The movement of migrant laborers was done first and foremost to provide for families.
For some families, the mother and children stayed at the shelters together while fathers worked picking crops or in canning facilities, if shifts were available.
For other families, mothers also went off to work while the children watched after themselves and depended on the makeshift communities in worker camps for assistance.
Older children also worked if necessary in order to provide enough for themselves and to aid the needs of the entire family.
Image Number: RC02700
Young woman packinghouse worker from Tennessee, trying to get the black muck, which causes an itchy rash and sores and scabs on scalp, out of her oldest child's hair. The water is from the dirty canal nearby. She has three other children. Belle Glade, Florida.
Image Number: RC18523
Children of migrant packinghouse workers, living in a "lean-to" made of pieces of rusty galvanized tin and burlap. They are left alone all day and often until three a.m. Both parents work when possible. Belle Glade, Florida.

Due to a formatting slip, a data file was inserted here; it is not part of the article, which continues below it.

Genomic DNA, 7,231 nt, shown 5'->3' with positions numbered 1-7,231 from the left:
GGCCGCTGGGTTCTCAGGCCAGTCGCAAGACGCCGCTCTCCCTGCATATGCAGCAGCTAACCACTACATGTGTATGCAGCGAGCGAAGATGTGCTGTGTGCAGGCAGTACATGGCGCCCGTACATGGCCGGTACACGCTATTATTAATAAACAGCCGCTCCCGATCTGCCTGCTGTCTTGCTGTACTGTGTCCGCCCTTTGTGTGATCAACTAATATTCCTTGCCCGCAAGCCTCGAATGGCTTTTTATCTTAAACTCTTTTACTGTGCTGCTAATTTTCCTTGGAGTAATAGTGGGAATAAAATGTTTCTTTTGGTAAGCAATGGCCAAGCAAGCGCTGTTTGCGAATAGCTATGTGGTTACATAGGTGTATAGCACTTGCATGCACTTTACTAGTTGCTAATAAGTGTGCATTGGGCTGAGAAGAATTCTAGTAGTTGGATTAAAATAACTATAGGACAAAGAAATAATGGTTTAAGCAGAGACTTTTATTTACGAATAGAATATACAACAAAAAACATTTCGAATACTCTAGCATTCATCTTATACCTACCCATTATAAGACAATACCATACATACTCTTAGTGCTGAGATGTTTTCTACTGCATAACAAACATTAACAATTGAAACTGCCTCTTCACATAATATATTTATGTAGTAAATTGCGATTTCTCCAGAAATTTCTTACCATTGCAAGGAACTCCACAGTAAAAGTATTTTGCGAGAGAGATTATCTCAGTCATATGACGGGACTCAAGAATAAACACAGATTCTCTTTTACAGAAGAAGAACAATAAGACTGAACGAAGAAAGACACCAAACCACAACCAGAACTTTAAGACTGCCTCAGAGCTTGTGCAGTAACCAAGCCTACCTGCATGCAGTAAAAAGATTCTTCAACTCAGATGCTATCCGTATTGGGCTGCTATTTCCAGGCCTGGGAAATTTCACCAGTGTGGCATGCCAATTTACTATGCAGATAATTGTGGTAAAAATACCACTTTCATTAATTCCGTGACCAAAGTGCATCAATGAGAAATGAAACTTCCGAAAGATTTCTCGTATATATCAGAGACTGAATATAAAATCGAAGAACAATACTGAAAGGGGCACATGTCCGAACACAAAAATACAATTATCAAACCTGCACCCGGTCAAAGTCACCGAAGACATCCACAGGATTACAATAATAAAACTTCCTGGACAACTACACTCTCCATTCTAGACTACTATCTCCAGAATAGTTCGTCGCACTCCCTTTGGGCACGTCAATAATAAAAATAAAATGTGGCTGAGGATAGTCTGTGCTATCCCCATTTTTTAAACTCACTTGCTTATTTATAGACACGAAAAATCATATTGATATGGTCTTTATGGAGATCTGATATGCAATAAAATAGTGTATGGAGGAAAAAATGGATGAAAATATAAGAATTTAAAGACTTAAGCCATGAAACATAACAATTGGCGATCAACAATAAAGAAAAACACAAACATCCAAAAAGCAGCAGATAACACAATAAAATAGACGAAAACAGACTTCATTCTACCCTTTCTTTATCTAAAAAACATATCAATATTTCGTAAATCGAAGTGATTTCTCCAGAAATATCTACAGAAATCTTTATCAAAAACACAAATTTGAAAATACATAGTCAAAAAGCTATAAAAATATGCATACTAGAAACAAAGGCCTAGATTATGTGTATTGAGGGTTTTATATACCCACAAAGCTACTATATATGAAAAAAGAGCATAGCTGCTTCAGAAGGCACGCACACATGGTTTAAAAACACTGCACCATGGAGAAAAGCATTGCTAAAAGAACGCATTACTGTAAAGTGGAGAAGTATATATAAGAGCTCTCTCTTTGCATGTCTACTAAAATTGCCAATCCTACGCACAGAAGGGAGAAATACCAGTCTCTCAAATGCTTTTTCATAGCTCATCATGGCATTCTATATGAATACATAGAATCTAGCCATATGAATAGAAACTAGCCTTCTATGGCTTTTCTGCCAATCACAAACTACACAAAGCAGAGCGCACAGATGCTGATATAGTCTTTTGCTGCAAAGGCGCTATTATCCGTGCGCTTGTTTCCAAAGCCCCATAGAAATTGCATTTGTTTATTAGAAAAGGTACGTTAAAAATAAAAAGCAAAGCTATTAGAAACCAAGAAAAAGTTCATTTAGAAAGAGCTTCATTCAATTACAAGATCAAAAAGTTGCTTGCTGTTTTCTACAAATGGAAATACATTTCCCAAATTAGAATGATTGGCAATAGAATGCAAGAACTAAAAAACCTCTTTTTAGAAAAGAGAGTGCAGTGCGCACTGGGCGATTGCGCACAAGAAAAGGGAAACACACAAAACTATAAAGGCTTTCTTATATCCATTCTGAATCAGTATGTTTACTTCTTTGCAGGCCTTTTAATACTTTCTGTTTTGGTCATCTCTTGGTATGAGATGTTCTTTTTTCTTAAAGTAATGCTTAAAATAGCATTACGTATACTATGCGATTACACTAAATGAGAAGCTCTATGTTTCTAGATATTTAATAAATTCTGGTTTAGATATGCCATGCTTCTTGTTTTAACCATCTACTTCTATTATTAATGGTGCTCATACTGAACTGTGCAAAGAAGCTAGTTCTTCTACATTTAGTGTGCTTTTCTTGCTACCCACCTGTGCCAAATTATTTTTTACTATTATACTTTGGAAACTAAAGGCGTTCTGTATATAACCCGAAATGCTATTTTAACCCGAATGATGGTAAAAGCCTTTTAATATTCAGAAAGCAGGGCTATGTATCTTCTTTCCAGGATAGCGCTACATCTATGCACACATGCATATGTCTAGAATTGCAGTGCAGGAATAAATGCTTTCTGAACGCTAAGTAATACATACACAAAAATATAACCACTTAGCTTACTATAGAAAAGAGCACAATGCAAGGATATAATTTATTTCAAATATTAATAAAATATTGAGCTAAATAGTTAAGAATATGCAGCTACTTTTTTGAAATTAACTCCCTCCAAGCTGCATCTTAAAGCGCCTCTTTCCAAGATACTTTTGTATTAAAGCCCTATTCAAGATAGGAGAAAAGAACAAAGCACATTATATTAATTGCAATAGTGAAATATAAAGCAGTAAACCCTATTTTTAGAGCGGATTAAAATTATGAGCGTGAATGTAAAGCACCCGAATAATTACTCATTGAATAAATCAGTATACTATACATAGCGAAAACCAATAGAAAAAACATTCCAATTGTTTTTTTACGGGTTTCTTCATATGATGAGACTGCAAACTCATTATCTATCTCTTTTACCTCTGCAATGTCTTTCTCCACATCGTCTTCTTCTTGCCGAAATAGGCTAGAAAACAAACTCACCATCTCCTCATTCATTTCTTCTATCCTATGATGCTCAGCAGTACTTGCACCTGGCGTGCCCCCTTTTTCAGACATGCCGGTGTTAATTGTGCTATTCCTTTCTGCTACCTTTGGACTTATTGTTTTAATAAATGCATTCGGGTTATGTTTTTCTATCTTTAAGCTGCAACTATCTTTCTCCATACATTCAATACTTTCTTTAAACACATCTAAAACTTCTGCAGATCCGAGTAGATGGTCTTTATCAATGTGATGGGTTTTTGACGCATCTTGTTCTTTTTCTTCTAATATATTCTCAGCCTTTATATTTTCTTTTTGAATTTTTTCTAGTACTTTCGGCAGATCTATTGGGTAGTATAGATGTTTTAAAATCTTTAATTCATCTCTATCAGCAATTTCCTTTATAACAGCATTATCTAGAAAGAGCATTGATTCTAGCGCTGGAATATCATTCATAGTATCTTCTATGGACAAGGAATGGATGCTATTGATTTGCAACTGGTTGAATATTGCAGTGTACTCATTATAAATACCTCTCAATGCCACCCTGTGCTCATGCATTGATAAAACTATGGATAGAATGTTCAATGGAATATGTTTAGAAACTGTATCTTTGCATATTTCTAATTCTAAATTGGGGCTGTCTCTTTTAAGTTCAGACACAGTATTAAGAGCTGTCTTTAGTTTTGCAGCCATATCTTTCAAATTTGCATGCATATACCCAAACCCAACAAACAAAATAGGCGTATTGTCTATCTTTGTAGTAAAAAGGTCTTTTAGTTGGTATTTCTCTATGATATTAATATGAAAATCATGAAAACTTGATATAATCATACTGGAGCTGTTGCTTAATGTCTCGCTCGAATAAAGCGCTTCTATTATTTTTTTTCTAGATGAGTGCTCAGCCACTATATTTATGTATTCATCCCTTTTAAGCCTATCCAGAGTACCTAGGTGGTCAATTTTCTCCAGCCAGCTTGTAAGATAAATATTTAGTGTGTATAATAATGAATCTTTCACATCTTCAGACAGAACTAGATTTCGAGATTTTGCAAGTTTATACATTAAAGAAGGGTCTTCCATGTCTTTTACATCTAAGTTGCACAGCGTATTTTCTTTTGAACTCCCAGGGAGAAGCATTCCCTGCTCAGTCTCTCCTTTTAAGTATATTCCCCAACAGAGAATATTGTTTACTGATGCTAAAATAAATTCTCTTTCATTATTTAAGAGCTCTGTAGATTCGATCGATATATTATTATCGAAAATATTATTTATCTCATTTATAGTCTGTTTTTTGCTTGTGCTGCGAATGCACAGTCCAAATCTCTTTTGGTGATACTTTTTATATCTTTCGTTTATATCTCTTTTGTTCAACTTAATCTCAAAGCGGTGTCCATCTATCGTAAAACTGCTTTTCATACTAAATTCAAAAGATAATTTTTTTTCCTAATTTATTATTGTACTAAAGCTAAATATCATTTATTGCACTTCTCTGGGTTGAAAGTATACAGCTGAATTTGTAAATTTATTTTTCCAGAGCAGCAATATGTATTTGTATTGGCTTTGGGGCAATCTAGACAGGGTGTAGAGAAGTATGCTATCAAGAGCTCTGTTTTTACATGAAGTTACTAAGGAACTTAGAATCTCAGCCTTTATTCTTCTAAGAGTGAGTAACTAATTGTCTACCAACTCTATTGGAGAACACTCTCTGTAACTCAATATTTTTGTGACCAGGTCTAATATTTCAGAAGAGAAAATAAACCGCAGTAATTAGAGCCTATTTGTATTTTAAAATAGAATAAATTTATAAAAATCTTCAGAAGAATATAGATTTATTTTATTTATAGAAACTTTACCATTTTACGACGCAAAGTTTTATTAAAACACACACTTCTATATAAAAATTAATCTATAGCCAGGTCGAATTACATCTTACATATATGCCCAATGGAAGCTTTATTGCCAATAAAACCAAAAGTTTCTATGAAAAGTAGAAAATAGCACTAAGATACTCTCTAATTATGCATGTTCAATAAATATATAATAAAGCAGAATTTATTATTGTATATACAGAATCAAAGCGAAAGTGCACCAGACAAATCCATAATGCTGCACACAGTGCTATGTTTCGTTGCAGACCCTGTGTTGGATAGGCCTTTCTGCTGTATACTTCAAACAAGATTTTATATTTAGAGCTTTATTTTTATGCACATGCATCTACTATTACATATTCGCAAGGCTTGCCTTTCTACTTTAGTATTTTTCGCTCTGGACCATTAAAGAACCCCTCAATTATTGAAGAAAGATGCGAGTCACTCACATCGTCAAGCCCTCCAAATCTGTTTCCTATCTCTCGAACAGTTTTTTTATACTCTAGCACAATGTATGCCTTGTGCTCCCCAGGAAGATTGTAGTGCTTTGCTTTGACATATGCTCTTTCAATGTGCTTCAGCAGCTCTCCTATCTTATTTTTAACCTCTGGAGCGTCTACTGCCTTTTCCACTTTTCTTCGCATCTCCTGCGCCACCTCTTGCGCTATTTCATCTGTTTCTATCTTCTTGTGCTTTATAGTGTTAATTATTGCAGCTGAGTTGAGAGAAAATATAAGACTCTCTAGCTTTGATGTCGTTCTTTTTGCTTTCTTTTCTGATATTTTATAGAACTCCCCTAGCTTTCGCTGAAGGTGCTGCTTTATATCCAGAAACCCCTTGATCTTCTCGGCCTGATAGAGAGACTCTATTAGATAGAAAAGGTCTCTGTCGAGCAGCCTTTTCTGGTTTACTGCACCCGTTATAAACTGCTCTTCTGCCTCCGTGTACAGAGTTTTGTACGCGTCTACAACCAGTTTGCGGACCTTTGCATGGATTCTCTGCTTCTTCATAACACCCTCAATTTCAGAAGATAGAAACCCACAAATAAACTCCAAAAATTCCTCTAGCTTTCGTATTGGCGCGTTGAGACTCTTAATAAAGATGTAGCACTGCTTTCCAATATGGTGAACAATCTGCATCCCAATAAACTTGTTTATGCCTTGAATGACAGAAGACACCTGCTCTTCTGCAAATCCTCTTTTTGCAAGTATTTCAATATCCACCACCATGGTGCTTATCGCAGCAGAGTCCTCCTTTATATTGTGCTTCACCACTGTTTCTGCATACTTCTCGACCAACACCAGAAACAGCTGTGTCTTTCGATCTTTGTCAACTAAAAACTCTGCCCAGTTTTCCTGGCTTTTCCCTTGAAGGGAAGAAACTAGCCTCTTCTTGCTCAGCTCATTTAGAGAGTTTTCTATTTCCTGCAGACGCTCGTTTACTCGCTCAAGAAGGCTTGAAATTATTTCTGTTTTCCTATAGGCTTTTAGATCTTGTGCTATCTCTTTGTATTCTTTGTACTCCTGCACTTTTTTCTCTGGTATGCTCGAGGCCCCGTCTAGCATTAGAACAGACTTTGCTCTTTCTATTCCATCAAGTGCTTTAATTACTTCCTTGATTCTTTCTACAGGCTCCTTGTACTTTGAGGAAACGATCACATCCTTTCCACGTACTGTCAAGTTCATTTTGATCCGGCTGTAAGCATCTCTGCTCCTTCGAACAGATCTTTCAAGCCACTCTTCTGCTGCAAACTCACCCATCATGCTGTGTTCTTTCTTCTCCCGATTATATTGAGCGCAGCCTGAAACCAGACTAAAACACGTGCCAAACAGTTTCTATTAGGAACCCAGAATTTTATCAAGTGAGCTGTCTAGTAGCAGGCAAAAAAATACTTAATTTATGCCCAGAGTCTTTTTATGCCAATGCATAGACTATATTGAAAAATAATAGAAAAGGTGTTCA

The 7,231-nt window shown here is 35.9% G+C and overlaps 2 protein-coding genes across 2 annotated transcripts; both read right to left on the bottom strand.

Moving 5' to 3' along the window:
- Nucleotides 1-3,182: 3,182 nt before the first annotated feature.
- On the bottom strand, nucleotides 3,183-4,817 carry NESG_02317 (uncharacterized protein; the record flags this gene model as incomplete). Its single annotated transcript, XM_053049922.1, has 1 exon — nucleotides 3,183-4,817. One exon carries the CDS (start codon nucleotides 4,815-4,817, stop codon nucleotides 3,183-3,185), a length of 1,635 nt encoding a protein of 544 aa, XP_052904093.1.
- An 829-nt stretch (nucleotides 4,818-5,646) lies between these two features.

Image Number: RC02710
Migrant laborers' camp near Canal Point, Florida. In foreground is a bean hamper which they use to sit on and they call a "muck rocker." Some of them are from Missouri and Arkansas.
Image Number: RC02683
Image Number: RC02699
Image Number: RC18526
Migrant laborer's wife and child. She is thirty-two years old has had eleven children.
Image Number: RC18528
Written on the door in the background: Bath Room.
Children of citrus workers in hallway of apartment house. Winter Haven, Florida.
Image Number: RC08994
Woman migrant packinghouse worker from Tennessee with four children and two relatives eating supper. Belle Glade, Florida.